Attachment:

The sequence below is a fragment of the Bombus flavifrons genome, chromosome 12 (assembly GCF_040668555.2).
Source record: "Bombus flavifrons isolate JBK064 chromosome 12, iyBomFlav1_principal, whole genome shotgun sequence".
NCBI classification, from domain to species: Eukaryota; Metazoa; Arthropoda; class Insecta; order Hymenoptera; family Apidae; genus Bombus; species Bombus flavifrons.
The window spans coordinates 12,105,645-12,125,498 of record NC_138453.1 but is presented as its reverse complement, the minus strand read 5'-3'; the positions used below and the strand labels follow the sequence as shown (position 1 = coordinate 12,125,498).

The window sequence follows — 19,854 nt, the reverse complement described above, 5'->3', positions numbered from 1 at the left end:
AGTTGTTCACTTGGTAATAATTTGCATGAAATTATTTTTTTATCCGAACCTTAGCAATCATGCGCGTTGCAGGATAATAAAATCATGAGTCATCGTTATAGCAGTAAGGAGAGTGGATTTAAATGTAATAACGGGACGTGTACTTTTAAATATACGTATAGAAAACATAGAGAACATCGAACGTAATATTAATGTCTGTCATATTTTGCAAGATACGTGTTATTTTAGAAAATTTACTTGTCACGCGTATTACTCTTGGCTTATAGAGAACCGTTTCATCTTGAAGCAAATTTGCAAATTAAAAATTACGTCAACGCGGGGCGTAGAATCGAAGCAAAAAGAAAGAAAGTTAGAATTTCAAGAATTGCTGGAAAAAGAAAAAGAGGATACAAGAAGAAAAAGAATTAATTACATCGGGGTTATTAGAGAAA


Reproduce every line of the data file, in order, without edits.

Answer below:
The sequence below is a fragment of the Bombus flavifrons genome, chromosome 12 (assembly GCF_040668555.2).
Source record: "Bombus flavifrons isolate JBK064 chromosome 12, iyBomFlav1_principal, whole genome shotgun sequence".
NCBI classification, from domain to species: Eukaryota; Metazoa; Arthropoda; class Insecta; order Hymenoptera; family Apidae; genus Bombus; species Bombus flavifrons.
The window spans coordinates 12,105,645-12,125,498 of record NC_138453.1 but is presented as its reverse complement, the minus strand read 5'-3'; the positions used below and the strand labels follow the sequence as shown (position 1 = coordinate 12,125,498).

The window sequence follows — 19,854 nt, the reverse complement described above, 5'->3', positions numbered from 1 at the left end:
AGTTGTTCACTTGGTAATAATTTGCATGAAATTATTTTTTTATCCGAACCTTAGCAATCATGCGCGTTGCAGGATAATAAAATCATGAGTCATCGTTATAGCAGTAAGGAGAGTGGATTTAAATGTAATAACGGGACGTGTACTTTTAAATATACGTATAGAAAACATAGAGAACATCGAACGTAATATTAATGTCTGTCATATTTTGCAAGATACGTGTTATTTTAGAAAATTTACTTGTCACGCGTATTACTCTTGGCTTATAGAGAACCGTTTCATCTTGAAGCAAATTTGCAAATTAAAAATTACGTCAACGCGGGGCGTAGAATCGAAGCAAAAAGAAAGAAAGTTAGAATTTCAAGAATTGCTGGAAAAAGAAAAAGAGGATACAAGAAGAAAAAGAATTAATTACATCGGGGTTATTAGAGAAA